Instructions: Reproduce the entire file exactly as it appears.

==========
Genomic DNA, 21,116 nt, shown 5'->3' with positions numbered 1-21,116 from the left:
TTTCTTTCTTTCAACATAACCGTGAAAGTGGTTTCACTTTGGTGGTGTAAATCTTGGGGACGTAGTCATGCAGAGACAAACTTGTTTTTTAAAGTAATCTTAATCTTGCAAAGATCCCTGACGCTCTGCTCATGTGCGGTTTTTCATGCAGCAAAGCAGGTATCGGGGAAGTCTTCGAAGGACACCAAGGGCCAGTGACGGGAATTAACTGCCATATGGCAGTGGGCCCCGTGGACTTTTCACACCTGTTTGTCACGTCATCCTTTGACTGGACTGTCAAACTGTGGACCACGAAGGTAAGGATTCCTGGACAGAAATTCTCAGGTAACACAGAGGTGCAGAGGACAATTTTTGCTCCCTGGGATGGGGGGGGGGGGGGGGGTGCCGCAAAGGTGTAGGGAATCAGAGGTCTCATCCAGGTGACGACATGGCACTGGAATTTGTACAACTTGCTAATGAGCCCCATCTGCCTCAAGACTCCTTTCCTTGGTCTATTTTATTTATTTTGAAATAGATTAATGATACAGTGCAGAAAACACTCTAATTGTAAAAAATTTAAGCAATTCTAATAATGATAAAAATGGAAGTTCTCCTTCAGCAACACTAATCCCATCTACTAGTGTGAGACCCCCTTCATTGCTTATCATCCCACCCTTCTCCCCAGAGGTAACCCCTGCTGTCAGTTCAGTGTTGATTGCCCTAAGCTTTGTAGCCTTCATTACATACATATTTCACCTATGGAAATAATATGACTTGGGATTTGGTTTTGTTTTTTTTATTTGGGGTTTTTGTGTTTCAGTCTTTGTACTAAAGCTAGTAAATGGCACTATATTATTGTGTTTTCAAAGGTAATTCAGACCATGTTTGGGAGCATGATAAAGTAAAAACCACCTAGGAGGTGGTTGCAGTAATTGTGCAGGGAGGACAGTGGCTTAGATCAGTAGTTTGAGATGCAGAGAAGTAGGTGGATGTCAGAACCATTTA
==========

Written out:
Genomic DNA, 21,116 nt, shown 5'->3' with positions numbered 1-21,116 from the left:
TTTCTTTCTTTCAACATAACCGTGAAAGTGGTTTCACTTTGGTGGTGTAAATCTTGGGGACGTAGTCATGCAGAGACAAACTTGTTTTTTAAAGTAATCTTAATCTTGCAAAGATCCCTGACGCTCTGCTCATGTGCGGTTTTTCATGCAGCAAAGCAGGTATCGGGGAAGTCTTCGAAGGACACCAAGGGCCAGTGACGGGAATTAACTGCCATATGGCAGTGGGCCCCGTGGACTTTTCACACCTGTTTGTCACGTCATCCTTTGACTGGACTGTCAAACTGTGGACCACGAAGGTAAGGATTCCTGGACAGAAATTCTCAGGTAACACAGAGGTGCAGAGGACAATTTTTGCTCCCTGGGATGGGGGGGGGGGGGGGGGTGCCGCAAAGGTGTAGGGAATCAGAGGTCTCATCCAGGTGACGACATGGCACTGGAATTTGTACAACTTGCTAATGAGCCCCATCTGCCTCAAGACTCCTTTCCTTGGTCTATTTTATTTATTTTGAAATAGATTAATGATACAGTGCAGAAAACACTCTAATTGTAAAAAATTTAAGCAATTCTAATAATGATAAAAATGGAAGTTCTCCTTCAGCAACACTAATCCCATCTACTAGTGTGAGACCCCCTTCATTGCTTATCATCCCACCCTTCTCCCCAGAGGTAACCCCTGCTGTCAGTTCAGTGTTGATTGCCCTAAGCTTTGTAGCCTTCATTACATACATATTTCACCTATGGAAATAATATGACTTGGGATTTGGTTTTGTTTTTTTTATTTGGGGTTTTTGTGTTTCAGTCTTTGTACTAAAGCTAGTAAATGGCACTATATTATTGTGTTTTCAAAGGTAATTCAGACCATGTTTGGGAGCATGATAAAGTAAAAACCACCTAGGAGGTGGTTGCAGTAATTGTGCAGGGAGGACAGTGGCTTAGATCAGTAGTTTGAGATGCAGAGAAGTAGGTGGATGTCAGAACCATTTA